In the case of compressive shocks, information travels into the shock from both sides. This idea is illustrated in Fig. 1*C*. In the case of an undercompressive shock, information enters the shock from one direction only (Fig. 1*D*). It will generally pass through the shock and exit the shock on the other side. Undercompressive shocks can arise in 1D conservation laws when the correct physics in the shock layer is something other than second-order diffusion. Mathematical examples were first constructed for diffusive–dispersive equations, but without any direct comparison with physical experiments (5). About 10 y ago, a set of experiments involving driven thin films confirmed the presence of undercompressive shocks in the micrometer-scale coating flows driven by thermal gradients (6). For such systems, the dominant physics in the shock layer was not diffusion but, rather, surface tension on the air–liquid interface of the free surface of the film. Compressive shocks in driven films are well known; the most common example is the case of paint dripping down a wall under the flow of gravity. Such systems are known to have instabilities, namely, the classic fingering instability that causes the paint to drip rather than flowing as a uniform front (7). This mechanism is the same one that leads to the formation of tears of wine (Fig. 1*A*), in which the driving mechanism is a Marangoni stress caused by a gradient in surface tension that is due to a gradient in the alcohol concentration in the meniscus on the wineglass because of differential evaporation of the alcohol (8⇓–10).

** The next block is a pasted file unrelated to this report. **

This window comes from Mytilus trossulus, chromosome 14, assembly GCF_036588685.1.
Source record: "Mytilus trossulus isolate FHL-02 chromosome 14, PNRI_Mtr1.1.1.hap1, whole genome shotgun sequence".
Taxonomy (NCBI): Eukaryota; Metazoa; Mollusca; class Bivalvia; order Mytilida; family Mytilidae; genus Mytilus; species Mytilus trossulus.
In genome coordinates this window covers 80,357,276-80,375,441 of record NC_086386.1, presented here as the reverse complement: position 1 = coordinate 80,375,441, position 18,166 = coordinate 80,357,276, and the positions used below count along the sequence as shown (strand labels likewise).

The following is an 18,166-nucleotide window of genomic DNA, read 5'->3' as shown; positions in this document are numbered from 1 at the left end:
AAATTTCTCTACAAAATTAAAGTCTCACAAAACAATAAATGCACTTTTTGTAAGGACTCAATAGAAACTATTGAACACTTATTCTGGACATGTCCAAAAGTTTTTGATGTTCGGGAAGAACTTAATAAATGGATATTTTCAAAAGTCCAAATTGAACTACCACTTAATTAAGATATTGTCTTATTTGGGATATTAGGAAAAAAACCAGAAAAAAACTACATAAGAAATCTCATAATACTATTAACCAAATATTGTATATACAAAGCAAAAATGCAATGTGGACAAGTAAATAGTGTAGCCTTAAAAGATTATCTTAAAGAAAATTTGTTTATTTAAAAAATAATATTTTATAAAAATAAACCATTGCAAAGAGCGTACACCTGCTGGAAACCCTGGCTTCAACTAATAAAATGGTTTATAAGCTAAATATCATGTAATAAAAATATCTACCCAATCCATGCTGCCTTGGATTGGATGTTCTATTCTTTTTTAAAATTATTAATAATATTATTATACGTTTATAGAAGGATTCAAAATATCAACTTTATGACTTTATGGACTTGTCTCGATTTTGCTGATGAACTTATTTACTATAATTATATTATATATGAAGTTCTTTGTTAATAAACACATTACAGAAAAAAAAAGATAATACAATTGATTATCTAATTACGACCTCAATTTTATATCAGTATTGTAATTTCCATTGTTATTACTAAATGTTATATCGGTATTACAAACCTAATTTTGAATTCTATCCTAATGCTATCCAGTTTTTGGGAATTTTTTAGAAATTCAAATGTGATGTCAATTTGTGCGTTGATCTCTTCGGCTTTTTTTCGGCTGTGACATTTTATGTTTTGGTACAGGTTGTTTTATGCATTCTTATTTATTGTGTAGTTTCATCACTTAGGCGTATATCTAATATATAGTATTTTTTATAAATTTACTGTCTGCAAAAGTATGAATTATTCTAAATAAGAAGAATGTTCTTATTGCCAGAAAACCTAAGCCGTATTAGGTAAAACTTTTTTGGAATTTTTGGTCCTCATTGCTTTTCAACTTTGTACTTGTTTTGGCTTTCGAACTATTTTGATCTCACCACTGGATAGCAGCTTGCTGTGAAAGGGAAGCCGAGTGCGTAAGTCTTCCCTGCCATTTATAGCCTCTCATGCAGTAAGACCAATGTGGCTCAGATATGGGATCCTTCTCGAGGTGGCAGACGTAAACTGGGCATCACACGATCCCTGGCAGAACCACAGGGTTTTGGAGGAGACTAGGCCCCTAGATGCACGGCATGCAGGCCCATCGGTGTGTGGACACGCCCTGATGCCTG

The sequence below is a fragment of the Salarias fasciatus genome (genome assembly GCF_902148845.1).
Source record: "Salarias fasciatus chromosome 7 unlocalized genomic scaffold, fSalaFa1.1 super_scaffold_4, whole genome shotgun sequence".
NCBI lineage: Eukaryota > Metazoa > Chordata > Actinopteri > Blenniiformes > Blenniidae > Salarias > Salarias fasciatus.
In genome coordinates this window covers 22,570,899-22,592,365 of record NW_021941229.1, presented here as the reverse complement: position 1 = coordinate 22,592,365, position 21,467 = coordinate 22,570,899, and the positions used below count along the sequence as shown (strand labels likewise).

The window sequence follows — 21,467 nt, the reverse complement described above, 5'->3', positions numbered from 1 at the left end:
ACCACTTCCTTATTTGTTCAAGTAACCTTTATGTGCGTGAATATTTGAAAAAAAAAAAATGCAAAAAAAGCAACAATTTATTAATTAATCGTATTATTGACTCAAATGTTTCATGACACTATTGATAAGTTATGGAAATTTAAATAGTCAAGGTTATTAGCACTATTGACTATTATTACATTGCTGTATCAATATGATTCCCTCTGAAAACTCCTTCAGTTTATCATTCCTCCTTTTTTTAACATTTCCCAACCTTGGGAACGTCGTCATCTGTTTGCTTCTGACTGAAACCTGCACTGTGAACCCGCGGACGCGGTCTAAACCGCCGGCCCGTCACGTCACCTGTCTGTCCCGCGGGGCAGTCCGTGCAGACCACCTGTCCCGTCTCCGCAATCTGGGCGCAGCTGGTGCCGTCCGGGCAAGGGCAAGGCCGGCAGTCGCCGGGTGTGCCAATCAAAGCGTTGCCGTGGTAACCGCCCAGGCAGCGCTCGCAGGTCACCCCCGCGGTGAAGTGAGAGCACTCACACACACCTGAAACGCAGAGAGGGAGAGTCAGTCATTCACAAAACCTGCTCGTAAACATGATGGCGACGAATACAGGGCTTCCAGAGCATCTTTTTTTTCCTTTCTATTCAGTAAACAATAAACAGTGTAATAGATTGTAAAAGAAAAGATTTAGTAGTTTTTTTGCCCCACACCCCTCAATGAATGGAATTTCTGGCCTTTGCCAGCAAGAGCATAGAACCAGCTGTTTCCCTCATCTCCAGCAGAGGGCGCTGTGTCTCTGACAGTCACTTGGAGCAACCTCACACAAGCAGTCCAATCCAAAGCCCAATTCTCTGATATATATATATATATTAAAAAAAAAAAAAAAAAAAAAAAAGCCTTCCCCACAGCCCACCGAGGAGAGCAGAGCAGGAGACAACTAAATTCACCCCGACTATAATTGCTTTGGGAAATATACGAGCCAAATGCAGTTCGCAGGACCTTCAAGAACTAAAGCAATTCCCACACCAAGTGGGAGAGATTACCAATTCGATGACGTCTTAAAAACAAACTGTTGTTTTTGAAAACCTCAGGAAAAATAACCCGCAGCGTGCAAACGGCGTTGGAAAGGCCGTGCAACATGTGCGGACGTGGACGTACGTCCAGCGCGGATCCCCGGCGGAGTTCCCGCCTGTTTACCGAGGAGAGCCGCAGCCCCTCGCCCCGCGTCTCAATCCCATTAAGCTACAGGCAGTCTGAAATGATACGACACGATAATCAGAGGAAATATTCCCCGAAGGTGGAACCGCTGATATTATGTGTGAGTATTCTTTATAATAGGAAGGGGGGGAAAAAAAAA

To have an undercompressive shock in a 1D scalar conservation law, one needs two ingredients: (*i*) a nonconvex flux *f* for the bulk flow and (*ii*) some kind of higher order physics in the shock layer such as surface tension. The nonconvex flux typically results from two competing physical effects in the driving mechanism, for example, a surface stress and a bulk force in opposite directions. In the case of ion-bombarded surfaces, the nonconvexity is in the yield function. For both fluid films and ion-bombarded surfaces, the physics in the shock layer comes from surface tension or surface energies, resulting in a mathematical model with fourth-order diffusion. For such systems, undercompressive shocks are not generic. For weak shocks, in which the values *u*_{L} and *u*_{R} are close together, one expects a compressive shock even with fourth-order, rather than second-order, diffusion. The tears of wine example and the paint dripping example both correspond to this case. Undercompressive shocks can occur when the jump reaches a threshold and crosses a change in convexity of the flux. Moreover, undercompressive shocks do not exist for a finite range of parameters *u*_{L} and *u*_{R}; the theory predicts that for a given right state *u*_{R}, there is an isolated value of *u*_{L} for the undercompressive wave. This constraint means that such shockwaves are often accompanied by a companion wave in the form of a compressive shock or rarefaction fan to transition to the background material. It also means that any driving mechanism for undercompressive waves will trigger a specific wave with a known prescribed jump across the shock.